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Home / Cricket / Spin debacle at home raises questions on India’s batting calibre

Spin debacle at home raises questions on India’s batting calibre

Nathan Lyon produced a brilliant performance with the ball as India’s dismal batting display raised questions over the batsmen’s ability to play quality spin.

cricket Updated: Mar 04, 2017 18:34 IST
Nilankur Das
Nilankur Das
Hindustan Times, New Delhi
Nathan Lyon took eight wickets as India were bundled out for 189 on Day 1 of the Bangalore Test match.
Nathan Lyon took eight wickets as India were bundled out for 189 on Day 1 of the Bangalore Test match.(REUTERS)

Off-spinner Nathan Lyon returned with career best figures of 8 for 50 on the first day of the second Test between India and Australia in Bangalore on Saturday. It was the best bowling figures by a visiting team bowler in India and once again, the Indian batting crumbled to quality spin on a track that looked even more potent to spin than the track in Pune. (HIGHLIGHTS)

This dismal show by the Indian batting stars has once again raised serious questions about India’s ability to play spin. Similar questions were asked when India faltered at home against England in 2012. England had off-spinner Graeme Swann and left-arm spinner Monty Panesar, pretty much a similar combination that Australia have in Lyon and O’Keefe. India’s batting line-up has changed in the meantime, but the outcome hasn’t. (SCORECARD)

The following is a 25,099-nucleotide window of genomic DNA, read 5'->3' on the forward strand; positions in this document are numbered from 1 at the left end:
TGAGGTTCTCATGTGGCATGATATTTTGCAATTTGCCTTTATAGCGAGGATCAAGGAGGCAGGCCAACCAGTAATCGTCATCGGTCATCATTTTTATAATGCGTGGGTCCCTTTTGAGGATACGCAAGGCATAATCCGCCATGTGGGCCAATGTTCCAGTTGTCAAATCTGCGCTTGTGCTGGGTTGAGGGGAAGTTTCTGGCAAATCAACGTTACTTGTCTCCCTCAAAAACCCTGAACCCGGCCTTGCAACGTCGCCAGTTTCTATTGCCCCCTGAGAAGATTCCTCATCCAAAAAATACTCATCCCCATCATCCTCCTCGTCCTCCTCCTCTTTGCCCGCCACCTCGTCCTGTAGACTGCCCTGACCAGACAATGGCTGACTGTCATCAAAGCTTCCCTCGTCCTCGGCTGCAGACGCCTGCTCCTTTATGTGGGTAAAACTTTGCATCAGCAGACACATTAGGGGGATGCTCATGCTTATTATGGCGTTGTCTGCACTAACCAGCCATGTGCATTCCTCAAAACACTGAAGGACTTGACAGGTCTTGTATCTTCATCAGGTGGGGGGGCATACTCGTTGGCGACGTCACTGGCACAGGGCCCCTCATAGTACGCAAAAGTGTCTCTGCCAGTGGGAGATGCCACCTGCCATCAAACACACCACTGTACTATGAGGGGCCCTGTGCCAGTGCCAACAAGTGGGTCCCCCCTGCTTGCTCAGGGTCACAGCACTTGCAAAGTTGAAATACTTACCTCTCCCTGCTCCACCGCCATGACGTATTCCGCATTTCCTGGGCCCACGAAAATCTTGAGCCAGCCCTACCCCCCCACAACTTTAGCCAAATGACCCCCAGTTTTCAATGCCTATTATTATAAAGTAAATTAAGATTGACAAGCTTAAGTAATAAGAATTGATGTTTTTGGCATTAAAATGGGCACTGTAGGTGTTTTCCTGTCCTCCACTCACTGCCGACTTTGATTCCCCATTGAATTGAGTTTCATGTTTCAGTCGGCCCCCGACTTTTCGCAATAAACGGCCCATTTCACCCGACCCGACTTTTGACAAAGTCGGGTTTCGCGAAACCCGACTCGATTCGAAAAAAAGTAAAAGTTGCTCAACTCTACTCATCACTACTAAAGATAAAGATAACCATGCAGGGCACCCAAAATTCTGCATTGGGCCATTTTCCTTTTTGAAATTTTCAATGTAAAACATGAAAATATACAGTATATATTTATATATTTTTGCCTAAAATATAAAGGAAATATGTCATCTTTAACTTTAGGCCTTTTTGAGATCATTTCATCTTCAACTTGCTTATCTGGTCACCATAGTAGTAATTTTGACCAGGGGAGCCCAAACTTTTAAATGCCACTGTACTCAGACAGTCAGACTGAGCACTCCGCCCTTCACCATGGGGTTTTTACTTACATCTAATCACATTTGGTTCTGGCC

The Indian total on Saturday was slightly better than Pune where they were bundled out for 105 in the first innings. However, it was thanks mainly to a 204-ball 90 by opener KL Rahul. The rest of the team — despite skipper Virat Kohli’s assurances that the batting debacle in Pune was one-off — did not account for much.

READ | Nathan Lyon (8 for 50) betters Lance Klusener’s bowling record in India

In Pune, India fell to left-arm spinner Steve O’Keefe. In Bengaluru, it was conventional off-spin on Nathan Lyon. His figures were the best by a visiting bowler on the first day of a Test, better than West Indies great Andy Roberts’ 7/64 in Chennai in 1975.

A super home run in between the two series was celebrated. India defeated Australia, West Indies, New Zealand, South Africa, England and Bangladesh, most of them on turning tracks and created an aura of invincibility.

Australia in 2014, did not have a quality spin attack and their dressing room was in disarray. New Zealand did not have the batting to back their spinners and so did Bangladesh. England badly missed a combination like Swann and Monty and the South African batting was too reliant on AB de Villiers. However, here’s a very balanced Australian bowling attack, irrespective of what results they have achieved in the run up to this series.

READ | Virat Kohli’s error in Bangalore Test due to Nathan Lyon’s skills: Sanjay Manjrekar

India’s first-class domestic tournament, supposed to be the supply line to Test cricket has failed to deliver. The domestic T20 league, IPL, is now where the radar is.

After matches in the Ranji Trophy began to end in three days, the BCCI decided to play the four-day matches in neutral venues so as to take away the host team from doctoring the wicket to their strength. The idea was to play the Ranji Trophy on sporting wickets for an even competition between bat and ball.

What it has actually done is taken pressure off batsmen. One year is too short a time but even then Indian batsmen are not prepared to grind it out on difficult wickets any more.

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